The vice president of science and medical at Dreem offered an overview of the hardware that makes up the Dreem Headband and how it was developed to monitor sleep.
“The concept came from the academic world. We really started in the lab, and we gathered a team with neuroscientists, physicians, engineers, and we developed this hardware.”
Several years ago, Dreem developed its headband device, designed to help the consumer monitor and improve their sleep via the data it collects by measuring brain activity and other signals during the night. Now, the device has been assessed to explore its clinical utility in sleep studies.
Notoriously a challenge in sleep medicine, the Dreem device has been lauded by some as a potential alternative method of conducting sleep studies. Easier than requiring visits to a sleep center and with much less equipment, the ambulatory wireless dry-electroencephalographic device does offer some advantages. Recently, the findings from a joint clinical study comparing the headband to the gold standard of polysomnography suggested that the Dreem device can monitor sleep-related physiological signals and process them into sleep stages accurately, paving the way for larger scale, longitudinal sleep studies.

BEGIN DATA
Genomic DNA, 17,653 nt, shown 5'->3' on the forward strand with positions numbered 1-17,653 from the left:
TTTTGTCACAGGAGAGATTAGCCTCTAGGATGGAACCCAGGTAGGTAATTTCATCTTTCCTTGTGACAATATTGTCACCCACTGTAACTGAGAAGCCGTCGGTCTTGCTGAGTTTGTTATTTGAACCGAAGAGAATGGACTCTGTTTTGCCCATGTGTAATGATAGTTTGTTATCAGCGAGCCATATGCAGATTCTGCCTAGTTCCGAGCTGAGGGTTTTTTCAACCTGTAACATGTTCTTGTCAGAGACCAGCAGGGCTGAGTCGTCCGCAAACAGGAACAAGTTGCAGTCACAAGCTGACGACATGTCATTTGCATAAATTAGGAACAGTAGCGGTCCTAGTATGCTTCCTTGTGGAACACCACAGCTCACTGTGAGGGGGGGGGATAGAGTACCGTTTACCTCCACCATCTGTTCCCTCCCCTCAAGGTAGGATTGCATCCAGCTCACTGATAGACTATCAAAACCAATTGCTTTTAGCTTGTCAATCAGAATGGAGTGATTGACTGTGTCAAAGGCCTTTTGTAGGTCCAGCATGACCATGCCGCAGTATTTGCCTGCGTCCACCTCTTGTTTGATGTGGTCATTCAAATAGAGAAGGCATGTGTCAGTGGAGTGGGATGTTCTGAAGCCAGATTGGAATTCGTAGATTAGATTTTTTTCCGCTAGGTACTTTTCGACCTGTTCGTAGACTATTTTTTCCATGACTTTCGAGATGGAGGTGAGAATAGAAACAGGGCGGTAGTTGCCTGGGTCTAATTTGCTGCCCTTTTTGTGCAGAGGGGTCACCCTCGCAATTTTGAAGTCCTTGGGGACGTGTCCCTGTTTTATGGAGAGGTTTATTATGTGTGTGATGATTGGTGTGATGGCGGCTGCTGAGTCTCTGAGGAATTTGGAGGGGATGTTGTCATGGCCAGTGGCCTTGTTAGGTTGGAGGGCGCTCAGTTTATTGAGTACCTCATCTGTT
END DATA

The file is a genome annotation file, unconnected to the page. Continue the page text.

To find out more about the development of the device and how it came to be, NeurologyLive spoke with study author Pierrick J. Arnal, PhD. The vice president of science and medical, at Dreem, Arnal offered insight into the inspiration for the device and its potential.
Arnal PJ, Thorey V, Debellemaniere E, et al. The Dreem Headband compared to polysomnography for electroencephalographic signal acquisition and sleep staging. Sleep. zsaa097. doi: 10.1093/sleep/zsaa097.